A bipolar, bigoted junkie cop manipulates and hallucinates his way through the festive season in a bid to secure promotion and win back his wife and daughter. - IMDB
Okay...? Well, based on the trailer, he looks like he fits the role. Hopefully the movie turns out fine as well.

What to Expect when You're Expecting

This is my entry to the 5 obstructions blogathon. For more details, click here.
Cast: Cameron Diaz, Jennifer Lopez, Elizabeth Banks
Director: Kirk Jones

What to Expect When You're Expecting gives us two things that Hollywood has spawning up as of recent: book adaptations and ensemble casts. Loosely based on the titular book, the movie shows the lives of five women and their respective partners, and the different experiences they undergo as individuals and as couples, as they prepare for the arrival of their child. Similar movies depict some kind of conflict, mostly between the couple, but all in all, there are happy endings. 

The movie is not all thumbs up, but I liked the characters of Anna Kendrick and Elizabeth Banks, most of all. I like how the plot decided to choose Kendrick's character to undergo that tragic experience because it was really life-changing. I think that's an experience that all wannabe mothers/moms in the making/mothers in general wouldn't want to happen, and the scene enough felt devastating. I thought that among all the plots, it was Elizabeth Banks' story line that felt un-movie-like, that most of it felt realistic. Pregnancy is not all happy times, but it was only her character who had the guts to call out what she really felt. Also a plus for this movie is the ever awesome Rebel Wilson (loved that she got paired up with Banks, they have good working chemistry), and the brief appearance of Megan Mullally. 

If you're up for a no-brainer with A-List stars, or to see familiar faces, this movie might be a good choice.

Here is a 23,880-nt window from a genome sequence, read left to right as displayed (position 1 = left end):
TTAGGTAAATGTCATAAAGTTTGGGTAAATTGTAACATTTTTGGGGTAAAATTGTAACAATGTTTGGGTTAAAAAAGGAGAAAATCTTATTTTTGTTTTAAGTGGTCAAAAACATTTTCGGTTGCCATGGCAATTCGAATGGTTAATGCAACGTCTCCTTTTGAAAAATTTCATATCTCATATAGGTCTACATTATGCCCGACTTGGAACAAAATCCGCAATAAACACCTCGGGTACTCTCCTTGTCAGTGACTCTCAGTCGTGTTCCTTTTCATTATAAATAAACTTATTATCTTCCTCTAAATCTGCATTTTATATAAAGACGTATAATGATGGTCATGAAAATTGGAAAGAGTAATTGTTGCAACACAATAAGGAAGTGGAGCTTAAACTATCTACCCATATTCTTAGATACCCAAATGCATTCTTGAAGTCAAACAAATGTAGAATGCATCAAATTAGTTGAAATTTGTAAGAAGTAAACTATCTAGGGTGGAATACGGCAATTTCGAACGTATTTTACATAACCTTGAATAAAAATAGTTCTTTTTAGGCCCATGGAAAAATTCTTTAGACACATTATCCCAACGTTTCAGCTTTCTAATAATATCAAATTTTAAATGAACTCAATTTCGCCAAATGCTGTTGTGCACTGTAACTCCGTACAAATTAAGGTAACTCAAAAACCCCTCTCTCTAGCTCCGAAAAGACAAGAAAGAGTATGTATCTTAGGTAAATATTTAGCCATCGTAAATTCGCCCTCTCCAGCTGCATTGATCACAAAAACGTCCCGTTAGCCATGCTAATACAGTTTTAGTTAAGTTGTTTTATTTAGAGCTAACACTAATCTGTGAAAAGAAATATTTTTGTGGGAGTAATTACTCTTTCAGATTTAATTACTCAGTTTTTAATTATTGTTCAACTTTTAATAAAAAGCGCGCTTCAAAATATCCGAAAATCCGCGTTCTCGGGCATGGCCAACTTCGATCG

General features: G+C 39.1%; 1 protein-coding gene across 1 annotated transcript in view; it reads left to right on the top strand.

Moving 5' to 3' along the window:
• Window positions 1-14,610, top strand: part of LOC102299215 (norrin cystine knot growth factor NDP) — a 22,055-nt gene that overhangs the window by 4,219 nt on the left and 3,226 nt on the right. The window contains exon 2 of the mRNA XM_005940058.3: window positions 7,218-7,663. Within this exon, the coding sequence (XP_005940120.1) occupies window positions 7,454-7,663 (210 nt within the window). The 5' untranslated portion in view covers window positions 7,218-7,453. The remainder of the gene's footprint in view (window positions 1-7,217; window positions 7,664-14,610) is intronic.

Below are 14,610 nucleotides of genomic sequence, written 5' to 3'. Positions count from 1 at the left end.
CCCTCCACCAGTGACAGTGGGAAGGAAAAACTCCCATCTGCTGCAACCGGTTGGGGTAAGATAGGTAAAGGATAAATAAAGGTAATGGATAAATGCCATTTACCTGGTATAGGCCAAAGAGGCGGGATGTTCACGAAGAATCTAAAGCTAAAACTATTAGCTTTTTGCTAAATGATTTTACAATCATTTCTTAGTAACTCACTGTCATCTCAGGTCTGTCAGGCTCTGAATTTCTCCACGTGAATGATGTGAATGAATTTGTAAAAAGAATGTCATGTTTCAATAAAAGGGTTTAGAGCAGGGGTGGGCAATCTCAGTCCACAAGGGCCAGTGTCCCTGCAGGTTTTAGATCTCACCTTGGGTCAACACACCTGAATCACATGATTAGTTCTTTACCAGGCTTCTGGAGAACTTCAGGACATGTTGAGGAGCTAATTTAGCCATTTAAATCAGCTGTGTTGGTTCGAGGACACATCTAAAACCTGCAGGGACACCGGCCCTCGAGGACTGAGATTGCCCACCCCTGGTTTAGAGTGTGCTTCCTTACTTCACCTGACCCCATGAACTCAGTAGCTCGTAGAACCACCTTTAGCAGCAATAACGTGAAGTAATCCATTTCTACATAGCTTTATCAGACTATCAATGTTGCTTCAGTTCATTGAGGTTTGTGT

For the record, you're not missing anything even if you don't see this. Just go read the book instead (if you're an expecting mother, and if it really is helpful for pregnancies).

May Round Up

New movies seen: 3
Rewinds: 3
Total: 6

And there goes the end of my somewhat blogging hiatus. Nothing much happened this month, besides work and the trip that I've been longing to have. The only big thing that happened to me tv/movie-wise is that I am now a recent convert of The Office and Parks and Rec. Besides that, I have started watching Game of Thrones to the prodding of my cousins, and partly because of the recaps I've been reading. I have stopped watching it, however, because I have started to read the books, therefore gaining more clarity in terms of who the characters are. So, enough of my rambling and now the links (that I have managed to save up before I disappeared from my screen). 

For the fans of Wes Anderson, Jessica from The Playlist writes about the best of Wes Anderson's commercials. Also coming from the same site, Drew talks about Leonardo Di Caprio's movies about doomed romances.

Because I am a recent fan, Ellie Kemper's The Office album from Vulture. Also, an alphabet of conversations.

Linking all of Alex's lists (either from And So It Begins... or Movie Mezzanine) at once! Top 10 Soderbergh films, english speaking flicks that need subtitles, parent-child acting combos.

Last entry from The Playlist: Style or Substance?

Behind the scene photos from Jeff Bridges.

What's next for June?
More posts, hopefully.